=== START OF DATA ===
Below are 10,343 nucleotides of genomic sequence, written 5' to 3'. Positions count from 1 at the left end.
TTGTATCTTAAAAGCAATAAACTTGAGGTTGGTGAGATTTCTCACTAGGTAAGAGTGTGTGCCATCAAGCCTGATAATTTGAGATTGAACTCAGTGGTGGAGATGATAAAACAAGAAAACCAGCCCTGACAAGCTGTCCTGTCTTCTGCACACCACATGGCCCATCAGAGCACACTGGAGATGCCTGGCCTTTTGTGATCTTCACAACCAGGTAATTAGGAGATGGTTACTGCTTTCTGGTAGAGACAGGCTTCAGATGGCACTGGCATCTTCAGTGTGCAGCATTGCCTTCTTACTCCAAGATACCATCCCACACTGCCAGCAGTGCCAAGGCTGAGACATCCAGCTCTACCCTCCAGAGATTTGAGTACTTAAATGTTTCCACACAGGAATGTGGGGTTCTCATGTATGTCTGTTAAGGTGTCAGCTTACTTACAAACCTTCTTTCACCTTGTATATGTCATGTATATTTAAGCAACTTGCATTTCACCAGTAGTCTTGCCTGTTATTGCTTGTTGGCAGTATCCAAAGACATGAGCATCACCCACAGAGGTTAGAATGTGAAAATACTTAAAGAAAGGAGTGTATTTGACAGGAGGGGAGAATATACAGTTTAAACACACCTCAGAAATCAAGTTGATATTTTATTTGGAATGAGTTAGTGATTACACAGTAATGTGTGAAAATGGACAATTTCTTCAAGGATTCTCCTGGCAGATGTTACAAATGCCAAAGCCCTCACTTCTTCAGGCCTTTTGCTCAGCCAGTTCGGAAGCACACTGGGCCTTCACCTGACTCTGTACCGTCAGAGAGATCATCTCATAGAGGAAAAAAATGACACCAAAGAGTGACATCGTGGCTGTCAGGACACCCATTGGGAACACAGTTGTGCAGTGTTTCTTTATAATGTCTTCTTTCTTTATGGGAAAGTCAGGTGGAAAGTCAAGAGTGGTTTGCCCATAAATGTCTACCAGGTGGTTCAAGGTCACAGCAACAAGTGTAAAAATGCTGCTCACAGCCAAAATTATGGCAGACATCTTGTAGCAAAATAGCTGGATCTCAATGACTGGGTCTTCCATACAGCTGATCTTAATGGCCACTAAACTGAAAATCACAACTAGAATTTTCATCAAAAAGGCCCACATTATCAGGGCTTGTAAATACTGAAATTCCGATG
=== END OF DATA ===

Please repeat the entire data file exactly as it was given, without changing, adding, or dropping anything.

Below are 10,343 nucleotides of genomic sequence, written 5' to 3'. Positions count from 1 at the left end.
TTGTATCTTAAAAGCAATAAACTTGAGGTTGGTGAGATTTCTCACTAGGTAAGAGTGTGTGCCATCAAGCCTGATAATTTGAGATTGAACTCAGTGGTGGAGATGATAAAACAAGAAAACCAGCCCTGACAAGCTGTCCTGTCTTCTGCACACCACATGGCCCATCAGAGCACACTGGAGATGCCTGGCCTTTTGTGATCTTCACAACCAGGTAATTAGGAGATGGTTACTGCTTTCTGGTAGAGACAGGCTTCAGATGGCACTGGCATCTTCAGTGTGCAGCATTGCCTTCTTACTCCAAGATACCATCCCACACTGCCAGCAGTGCCAAGGCTGAGACATCCAGCTCTACCCTCCAGAGATTTGAGTACTTAAATGTTTCCACACAGGAATGTGGGGTTCTCATGTATGTCTGTTAAGGTGTCAGCTTACTTACAAACCTTCTTTCACCTTGTATATGTCATGTATATTTAAGCAACTTGCATTTCACCAGTAGTCTTGCCTGTTATTGCTTGTTGGCAGTATCCAAAGACATGAGCATCACCCACAGAGGTTAGAATGTGAAAATACTTAAAGAAAGGAGTGTATTTGACAGGAGGGGAGAATATACAGTTTAAACACACCTCAGAAATCAAGTTGATATTTTATTTGGAATGAGTTAGTGATTACACAGTAATGTGTGAAAATGGACAATTTCTTCAAGGATTCTCCTGGCAGATGTTACAAATGCCAAAGCCCTCACTTCTTCAGGCCTTTTGCTCAGCCAGTTCGGAAGCACACTGGGCCTTCACCTGACTCTGTACCGTCAGAGAGATCATCTCATAGAGGAAAAAAATGACACCAAAGAGTGACATCGTGGCTGTCAGGACACCCATTGGGAACACAGTTGTGCAGTGTTTCTTTATAATGTCTTCTTTCTTTATGGGAAAGTCAGGTGGAAAGTCAAGAGTGGTTTGCCCATAAATGTCTACCAGGTGGTTCAAGGTCACAGCAACAAGTGTAAAAATGCTGCTCACAGCCAAAATTATGGCAGACATCTTGTAGCAAAATAGCTGGATCTCAATGACTGGGTCTTCCATACAGCTGATCTTAATGGCCACTAAACTGAAAATCACAACTAGAATTTTCATCAAAAAGGCCCACATTATCAGGGCTTGTAAATACTGAAATTCCGATG